Thorad-Agena

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Thorad-Agena
Thorad Agena-D launching POPPY satellite.jpg
The last Thorad Agena SLV-2G with four Poppy spacecraft
Function Expendable launch system
Manufacturer Douglas
Country of origin United States
Size
Height SLV-2G: 32.9m (107.9 ft)
SLV-2H: 34m (111 ft)
Diameter 2.44m (8 ft)
Mass SLV-2G: 91,400kg (201,500 lb)
SLV-2H: 88,731kg (195,618 lb)
Stages 2
Launch history
Status Retired
Launch sites Vandenberg AFB, SLC-1, SLC-2E, SLC-3W
Total launches 43 (30 SLV-2G, 13 SLV-2H)
Successes 40 (28 SLV-2G, 12 SLV-2H)
Failures 2 (1 SLV-2G, 1 SLV-2H)
Partial failures 1 (SLV-2G)
First flight SLV-2G: 9 August 1966
SLV-2H: 5 June 1969
Last flight SLV-2G: 14 December 1971
SLV-2H:25 May 1972

The Thorad-Agena was an American expendable launch system, derived from the Thor and Delta rockets. The first stage of the rocket was the stretched variant of the Thor which had been developed for the Delta programme. The second stage was the Agena-D, which had already been used in conjunction with the standard configuration Thor, as the Thor-Agena. Three Castor rockets would be used as boosters. Forty-three were launched between 1966 and 1972, of which two failed, and one delivered its satellite into an incorrect, but still usable orbit. Most launches carried Corona (KeyHole) reconnaissance satellites, particularly spacecraft of the KH-4 series, however some scientific and technology development satellites were also flown, mostly towards the end of the programme.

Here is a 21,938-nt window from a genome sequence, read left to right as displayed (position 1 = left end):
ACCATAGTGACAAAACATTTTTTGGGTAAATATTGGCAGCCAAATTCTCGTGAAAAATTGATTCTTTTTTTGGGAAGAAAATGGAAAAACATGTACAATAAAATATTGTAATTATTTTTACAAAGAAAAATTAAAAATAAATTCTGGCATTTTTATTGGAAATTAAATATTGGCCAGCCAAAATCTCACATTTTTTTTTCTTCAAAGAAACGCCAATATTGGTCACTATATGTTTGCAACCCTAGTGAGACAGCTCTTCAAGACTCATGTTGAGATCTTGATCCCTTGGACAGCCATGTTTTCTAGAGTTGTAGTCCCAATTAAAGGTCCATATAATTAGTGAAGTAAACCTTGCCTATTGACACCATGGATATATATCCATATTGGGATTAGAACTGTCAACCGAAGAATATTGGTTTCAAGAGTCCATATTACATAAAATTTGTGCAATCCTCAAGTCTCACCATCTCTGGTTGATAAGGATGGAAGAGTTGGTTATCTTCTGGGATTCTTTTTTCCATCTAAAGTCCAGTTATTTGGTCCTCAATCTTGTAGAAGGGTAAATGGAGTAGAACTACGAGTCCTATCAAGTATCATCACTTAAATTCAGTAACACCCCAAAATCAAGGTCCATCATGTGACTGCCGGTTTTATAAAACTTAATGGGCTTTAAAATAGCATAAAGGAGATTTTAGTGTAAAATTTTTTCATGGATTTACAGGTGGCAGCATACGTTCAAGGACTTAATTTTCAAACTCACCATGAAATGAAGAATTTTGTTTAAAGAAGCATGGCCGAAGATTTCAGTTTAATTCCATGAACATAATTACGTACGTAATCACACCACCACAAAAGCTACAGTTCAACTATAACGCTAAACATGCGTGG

The Thorad-Agena was flown in two different configurations, the SLV-2G, and the SLV-2H. These differed in that the SLV-2G used Castor 1 strap-on boosters, whereas the 2H used Castor 2s.